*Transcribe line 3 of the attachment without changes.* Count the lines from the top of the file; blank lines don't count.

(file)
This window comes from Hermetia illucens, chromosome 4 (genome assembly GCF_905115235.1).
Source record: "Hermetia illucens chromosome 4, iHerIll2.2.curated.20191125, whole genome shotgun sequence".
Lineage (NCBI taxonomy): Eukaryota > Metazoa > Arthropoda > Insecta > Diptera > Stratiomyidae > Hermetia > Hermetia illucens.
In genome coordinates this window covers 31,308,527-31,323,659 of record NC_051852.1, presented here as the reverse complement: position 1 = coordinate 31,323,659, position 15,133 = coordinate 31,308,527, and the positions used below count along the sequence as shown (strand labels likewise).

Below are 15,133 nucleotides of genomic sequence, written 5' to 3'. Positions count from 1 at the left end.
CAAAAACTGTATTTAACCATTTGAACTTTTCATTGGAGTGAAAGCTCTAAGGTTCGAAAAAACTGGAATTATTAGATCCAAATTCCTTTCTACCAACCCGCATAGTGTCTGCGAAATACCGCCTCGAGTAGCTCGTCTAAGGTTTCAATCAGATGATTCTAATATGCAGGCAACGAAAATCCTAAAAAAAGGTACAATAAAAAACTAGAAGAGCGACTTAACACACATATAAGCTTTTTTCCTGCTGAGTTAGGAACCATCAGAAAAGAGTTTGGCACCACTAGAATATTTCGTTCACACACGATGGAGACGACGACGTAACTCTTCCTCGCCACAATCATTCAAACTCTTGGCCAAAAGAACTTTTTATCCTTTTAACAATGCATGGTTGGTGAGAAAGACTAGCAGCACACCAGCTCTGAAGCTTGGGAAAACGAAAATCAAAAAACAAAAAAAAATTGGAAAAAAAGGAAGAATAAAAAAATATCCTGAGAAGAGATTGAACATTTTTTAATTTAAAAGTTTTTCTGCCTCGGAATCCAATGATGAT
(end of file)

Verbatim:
Lineage (NCBI taxonomy): Eukaryota > Metazoa > Arthropoda > Insecta > Diptera > Stratiomyidae > Hermetia > Hermetia illucens.